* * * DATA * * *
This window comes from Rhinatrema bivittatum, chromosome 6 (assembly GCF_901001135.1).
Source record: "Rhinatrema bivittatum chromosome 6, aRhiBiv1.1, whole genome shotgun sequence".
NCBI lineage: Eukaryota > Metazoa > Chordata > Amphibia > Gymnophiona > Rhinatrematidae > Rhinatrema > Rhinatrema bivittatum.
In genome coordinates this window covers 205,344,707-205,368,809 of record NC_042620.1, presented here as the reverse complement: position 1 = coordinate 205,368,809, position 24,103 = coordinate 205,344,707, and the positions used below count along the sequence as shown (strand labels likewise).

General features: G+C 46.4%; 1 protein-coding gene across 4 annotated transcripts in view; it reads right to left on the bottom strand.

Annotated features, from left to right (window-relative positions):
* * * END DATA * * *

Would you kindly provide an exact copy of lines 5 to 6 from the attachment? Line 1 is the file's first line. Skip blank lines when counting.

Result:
General features: G+C 46.4%; 1 protein-coding gene across 4 annotated transcripts in view; it reads right to left on the bottom strand.

Annotated features, from left to right (window-relative positions):